Science Policy For All

Because science policy affects everyone.

Science Policy Around the Web – October 24, 2014

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By: Amie D. Moody, Ph.D.

photo credit: MJ/TR (´・ω・) via photo pin cc

Congress

Congressman continues inquiry into National Science Foundation grant decisions

Members of Congress have been known to call out specific grants awarded by government funding agencies that they deem unworthy of the hard-earned tax payers’ dollars. On August 27th of this year, Congressman Lamar Smith (R-TX), who is the House Science, Space, and Technology Committee Chairman, wrote a letter to the National Science Foundation (NSF) requesting “all official documents pertaining to 20 NSF-approved research projects.” Although the Committee has the authority to oversee government appropriations, he cited no specific reason for the inquiry. In a letter responding to Mr. Smith, the senior Democrat on the Committee, Eddie Bernice (D-TX), argued that this is a “fishing expedition, pure and simple.” Her letter voiced concern that the inquiry is jeopardizing the NSF’s merit-review process and mentioned that a media report contained confidential material that should have only been known to Committee members. In response, Mr. Smith stated, “Our efforts will continue until NSF agrees to only award grants that are in the national interest.” But, to what end? Richard M. Jones, American Institute of Physics

 

Health

To beat once more – surgeons successfully transplant “dead hearts”

Historically, the heart was the only organ not used after it has stopped beating. But now a team of surgeons at St. Vincent’s Hospital in Sydney, Australia, has successfully transplanted three hearts that had stopped beating for up to 20 minutes. The doctors utilized a machine known as a “heart-in-a-box” to revive a stopped heart, and then flush the organ with a nourishing fluid. Similar tactics are used to improve the success of liver and lung transplants. Although the exact data to estimate how many more lives could be saved with these new protocols, one estimate places that number around 30%. No matter what the exact number is, the ability to save even more lives each year is a great achievement. James Gallagher, BBC News Health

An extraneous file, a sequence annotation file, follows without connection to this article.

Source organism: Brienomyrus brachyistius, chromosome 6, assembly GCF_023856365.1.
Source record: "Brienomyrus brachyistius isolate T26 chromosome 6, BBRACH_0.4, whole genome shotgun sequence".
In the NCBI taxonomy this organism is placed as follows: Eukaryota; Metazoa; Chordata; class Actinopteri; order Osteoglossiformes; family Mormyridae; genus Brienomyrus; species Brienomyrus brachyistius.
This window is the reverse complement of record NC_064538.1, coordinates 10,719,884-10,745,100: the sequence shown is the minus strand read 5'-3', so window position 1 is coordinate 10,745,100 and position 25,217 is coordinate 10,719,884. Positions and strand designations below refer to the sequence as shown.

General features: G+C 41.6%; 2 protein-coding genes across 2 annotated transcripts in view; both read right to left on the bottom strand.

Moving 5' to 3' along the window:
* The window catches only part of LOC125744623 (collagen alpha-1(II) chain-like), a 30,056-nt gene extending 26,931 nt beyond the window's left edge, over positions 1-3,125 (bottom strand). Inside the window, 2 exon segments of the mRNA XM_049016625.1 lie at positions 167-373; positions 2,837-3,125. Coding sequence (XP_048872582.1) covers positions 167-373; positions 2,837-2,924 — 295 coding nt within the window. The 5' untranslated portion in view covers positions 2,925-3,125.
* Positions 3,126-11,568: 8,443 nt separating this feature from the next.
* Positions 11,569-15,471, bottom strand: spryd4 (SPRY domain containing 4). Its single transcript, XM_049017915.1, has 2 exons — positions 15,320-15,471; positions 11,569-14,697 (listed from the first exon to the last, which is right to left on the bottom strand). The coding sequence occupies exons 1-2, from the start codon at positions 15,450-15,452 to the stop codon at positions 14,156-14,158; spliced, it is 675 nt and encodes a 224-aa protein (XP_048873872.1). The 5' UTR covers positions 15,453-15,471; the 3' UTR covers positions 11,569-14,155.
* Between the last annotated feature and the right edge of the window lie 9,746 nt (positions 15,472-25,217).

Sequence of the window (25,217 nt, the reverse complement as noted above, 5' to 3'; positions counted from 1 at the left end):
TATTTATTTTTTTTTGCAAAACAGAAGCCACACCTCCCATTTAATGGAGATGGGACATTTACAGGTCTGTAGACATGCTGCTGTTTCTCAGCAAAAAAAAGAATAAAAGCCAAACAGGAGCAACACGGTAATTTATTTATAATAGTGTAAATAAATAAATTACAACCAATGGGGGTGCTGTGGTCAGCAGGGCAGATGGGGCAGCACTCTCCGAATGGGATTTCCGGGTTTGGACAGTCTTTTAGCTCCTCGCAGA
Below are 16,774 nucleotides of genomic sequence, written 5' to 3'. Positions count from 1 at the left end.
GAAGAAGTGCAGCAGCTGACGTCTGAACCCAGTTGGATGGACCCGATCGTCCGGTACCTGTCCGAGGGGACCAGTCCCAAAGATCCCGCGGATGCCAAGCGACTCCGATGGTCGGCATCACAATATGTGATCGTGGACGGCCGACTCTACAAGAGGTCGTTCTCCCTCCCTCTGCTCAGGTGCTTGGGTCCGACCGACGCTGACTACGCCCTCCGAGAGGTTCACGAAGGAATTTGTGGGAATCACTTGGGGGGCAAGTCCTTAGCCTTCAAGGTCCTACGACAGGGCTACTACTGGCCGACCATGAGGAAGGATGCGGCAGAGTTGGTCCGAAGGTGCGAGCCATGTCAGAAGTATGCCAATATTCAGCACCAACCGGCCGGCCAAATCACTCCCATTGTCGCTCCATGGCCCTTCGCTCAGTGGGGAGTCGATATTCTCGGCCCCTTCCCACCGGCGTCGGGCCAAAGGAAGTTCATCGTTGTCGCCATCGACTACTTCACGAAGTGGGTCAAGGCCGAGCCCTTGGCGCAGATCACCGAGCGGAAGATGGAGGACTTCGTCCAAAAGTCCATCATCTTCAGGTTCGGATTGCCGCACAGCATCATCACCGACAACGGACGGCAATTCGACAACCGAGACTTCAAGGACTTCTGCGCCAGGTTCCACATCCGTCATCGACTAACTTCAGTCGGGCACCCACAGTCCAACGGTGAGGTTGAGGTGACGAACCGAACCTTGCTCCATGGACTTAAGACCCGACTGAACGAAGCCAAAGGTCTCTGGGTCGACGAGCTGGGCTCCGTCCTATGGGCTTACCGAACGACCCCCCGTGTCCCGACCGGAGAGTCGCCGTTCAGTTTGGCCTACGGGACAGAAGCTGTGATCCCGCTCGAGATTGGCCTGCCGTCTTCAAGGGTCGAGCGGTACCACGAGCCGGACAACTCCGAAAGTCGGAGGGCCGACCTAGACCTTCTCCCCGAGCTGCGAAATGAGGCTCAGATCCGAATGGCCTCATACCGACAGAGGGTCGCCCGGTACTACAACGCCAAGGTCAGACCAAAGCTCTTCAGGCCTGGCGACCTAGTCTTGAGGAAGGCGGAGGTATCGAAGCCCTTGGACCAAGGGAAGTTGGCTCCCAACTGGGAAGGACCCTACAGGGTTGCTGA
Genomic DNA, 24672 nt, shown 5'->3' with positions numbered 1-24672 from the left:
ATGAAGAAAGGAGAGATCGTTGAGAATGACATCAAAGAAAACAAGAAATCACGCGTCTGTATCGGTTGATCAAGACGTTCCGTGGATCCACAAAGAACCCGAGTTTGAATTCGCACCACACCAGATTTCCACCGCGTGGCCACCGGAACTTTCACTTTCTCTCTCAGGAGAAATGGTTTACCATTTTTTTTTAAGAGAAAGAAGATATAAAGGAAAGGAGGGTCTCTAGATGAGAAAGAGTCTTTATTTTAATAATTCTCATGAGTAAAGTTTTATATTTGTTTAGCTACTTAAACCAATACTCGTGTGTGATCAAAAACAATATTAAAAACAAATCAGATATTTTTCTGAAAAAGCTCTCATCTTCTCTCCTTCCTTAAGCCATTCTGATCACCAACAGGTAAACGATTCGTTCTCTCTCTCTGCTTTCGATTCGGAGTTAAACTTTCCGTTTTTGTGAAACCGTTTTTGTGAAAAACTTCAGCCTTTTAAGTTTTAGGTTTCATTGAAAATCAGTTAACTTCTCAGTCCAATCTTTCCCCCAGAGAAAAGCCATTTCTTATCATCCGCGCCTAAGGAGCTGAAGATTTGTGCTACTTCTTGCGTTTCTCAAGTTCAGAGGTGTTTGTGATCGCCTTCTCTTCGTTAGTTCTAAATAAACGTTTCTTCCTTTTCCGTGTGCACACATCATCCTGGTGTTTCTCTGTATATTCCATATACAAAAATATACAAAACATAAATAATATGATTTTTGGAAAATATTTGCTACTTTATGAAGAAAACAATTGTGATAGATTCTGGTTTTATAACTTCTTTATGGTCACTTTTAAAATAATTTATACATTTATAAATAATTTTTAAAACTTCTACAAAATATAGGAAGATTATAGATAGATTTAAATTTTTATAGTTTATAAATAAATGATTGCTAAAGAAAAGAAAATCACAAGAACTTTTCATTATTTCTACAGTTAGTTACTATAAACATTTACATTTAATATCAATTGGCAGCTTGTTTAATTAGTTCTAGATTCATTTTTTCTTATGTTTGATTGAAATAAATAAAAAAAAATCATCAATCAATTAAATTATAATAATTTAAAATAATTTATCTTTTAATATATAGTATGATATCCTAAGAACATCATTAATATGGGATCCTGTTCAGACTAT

Genetics

The oldest man

This week, Nature published an article reporting on the completed sequence from a man who lived 45,000 years ago in Siberia. It is the oldest reconstructed sequence from a modern human. A Russian fossil collector, Nikolai V. Peristov, found the bone in 2008 while looking for mammoth tusks in Siberia. He took it to the Russian Academy of Sciences, where researchers dated the thighbone. They ran the tests twice to ensure they were right. Next, a team of scientists led by Dr. Svate Paabo at the Max Planck Institute for Evolutionary Anthropology took samples of the bone and found enough DNA for sequencing. Dr. Paabo’s group has made a name for themselves by deriving highly refined sequencing methods, specifically designed to sequence ancient DNA. They published an entire Neanderthal genome in December 2013. These findings add amazing new insight into modern human migration out of Africa, and place a more precise time frame for how long ago Neanderthals and humans interbred (roughly 50K-60K years ago). Carl Zimmer, New York Times

 

 

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Written by sciencepolicyforall

October 24, 2014 at 2:16 pm

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